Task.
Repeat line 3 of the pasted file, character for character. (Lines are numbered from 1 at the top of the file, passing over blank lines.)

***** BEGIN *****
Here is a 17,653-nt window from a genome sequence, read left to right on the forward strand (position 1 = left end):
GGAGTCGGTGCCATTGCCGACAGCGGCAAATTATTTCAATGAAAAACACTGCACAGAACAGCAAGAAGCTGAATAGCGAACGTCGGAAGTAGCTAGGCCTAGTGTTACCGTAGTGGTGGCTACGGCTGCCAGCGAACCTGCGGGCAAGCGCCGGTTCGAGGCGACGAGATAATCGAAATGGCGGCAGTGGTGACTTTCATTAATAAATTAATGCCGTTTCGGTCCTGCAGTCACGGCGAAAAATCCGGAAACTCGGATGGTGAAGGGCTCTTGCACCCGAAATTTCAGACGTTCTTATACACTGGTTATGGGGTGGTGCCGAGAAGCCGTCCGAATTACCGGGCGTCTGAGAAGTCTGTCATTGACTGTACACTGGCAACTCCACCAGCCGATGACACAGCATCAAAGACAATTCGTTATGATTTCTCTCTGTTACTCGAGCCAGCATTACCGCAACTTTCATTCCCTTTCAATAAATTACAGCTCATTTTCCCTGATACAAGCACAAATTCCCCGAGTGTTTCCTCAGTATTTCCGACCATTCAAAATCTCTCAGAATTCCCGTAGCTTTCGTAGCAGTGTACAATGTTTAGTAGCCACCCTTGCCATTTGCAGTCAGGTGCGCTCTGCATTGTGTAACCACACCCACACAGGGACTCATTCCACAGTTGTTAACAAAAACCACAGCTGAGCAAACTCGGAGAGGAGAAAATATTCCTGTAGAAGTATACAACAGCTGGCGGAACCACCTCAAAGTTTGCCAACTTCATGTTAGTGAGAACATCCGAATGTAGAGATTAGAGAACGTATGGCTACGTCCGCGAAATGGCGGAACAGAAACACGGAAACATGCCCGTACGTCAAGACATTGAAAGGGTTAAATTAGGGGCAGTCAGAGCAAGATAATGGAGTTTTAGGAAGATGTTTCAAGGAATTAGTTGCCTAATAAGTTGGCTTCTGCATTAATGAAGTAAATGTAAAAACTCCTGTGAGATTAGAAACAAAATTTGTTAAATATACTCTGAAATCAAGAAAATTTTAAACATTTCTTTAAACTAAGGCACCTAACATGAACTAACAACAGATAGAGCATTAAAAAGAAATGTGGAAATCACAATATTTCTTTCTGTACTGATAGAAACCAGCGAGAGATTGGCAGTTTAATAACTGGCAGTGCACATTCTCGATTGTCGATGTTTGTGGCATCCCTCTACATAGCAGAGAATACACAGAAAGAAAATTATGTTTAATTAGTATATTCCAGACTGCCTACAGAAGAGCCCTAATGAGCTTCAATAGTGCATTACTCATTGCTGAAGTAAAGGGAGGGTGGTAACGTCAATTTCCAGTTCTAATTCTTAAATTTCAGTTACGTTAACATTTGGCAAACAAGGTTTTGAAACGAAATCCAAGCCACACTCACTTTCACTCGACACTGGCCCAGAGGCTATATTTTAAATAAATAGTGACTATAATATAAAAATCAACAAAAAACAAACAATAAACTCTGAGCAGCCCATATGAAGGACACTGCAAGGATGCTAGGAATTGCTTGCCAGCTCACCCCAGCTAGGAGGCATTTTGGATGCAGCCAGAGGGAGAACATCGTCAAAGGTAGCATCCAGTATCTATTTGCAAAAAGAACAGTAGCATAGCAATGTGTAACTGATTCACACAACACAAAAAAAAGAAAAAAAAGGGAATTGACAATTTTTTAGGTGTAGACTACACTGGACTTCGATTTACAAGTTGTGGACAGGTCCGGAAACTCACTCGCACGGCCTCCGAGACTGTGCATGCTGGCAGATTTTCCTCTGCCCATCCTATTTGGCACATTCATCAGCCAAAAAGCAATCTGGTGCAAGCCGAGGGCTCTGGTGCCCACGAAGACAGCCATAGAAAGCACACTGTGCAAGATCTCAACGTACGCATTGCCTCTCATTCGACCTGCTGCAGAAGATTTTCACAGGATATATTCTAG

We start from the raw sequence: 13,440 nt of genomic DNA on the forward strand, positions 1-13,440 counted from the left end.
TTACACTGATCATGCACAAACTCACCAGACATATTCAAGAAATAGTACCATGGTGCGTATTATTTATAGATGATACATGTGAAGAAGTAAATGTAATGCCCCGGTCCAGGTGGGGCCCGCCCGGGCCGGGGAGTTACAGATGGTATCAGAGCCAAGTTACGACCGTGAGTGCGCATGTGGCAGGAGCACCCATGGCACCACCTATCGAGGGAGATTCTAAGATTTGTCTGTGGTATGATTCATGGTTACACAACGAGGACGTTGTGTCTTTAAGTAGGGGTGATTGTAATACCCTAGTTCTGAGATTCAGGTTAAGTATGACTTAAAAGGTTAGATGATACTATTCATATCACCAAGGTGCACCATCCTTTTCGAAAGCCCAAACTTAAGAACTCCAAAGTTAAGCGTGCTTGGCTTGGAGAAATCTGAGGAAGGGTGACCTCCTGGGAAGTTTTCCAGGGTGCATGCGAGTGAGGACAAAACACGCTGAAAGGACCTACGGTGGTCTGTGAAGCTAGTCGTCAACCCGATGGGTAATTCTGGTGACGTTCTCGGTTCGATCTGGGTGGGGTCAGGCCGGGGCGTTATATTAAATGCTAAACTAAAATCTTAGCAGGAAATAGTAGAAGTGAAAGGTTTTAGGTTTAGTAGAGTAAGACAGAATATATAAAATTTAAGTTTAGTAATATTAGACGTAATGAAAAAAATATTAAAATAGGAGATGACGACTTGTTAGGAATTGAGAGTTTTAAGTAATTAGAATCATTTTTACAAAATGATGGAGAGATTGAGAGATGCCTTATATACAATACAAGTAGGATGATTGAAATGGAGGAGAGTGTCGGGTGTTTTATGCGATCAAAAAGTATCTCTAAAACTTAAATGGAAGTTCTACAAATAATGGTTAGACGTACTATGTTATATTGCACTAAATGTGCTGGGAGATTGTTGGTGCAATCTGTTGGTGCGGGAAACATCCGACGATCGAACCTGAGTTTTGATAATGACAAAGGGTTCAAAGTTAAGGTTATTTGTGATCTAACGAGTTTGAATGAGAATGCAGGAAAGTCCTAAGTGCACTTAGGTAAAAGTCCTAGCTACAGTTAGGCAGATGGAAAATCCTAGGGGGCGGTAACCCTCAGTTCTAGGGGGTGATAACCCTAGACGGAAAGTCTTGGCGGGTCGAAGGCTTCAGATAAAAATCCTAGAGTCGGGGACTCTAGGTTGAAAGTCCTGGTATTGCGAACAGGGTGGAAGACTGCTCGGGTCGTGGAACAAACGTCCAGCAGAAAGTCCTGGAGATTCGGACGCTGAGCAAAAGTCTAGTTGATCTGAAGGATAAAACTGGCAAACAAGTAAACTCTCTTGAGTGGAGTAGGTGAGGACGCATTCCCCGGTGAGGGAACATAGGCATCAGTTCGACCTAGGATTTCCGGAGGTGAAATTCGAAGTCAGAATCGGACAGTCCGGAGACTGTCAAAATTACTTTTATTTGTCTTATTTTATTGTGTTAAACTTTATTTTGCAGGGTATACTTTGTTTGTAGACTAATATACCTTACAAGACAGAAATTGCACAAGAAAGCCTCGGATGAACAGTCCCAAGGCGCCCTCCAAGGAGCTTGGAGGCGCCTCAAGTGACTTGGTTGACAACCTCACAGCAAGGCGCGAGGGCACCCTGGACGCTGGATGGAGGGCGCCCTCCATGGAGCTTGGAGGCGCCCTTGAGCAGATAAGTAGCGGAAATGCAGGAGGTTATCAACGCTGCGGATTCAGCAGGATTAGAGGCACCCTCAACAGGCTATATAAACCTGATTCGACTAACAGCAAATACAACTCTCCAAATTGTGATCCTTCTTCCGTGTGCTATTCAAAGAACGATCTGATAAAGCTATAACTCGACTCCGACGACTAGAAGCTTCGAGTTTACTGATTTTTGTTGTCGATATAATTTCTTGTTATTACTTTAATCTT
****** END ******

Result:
We start from the raw sequence: 13,440 nt of genomic DNA on the forward strand, positions 1-13,440 counted from the left end.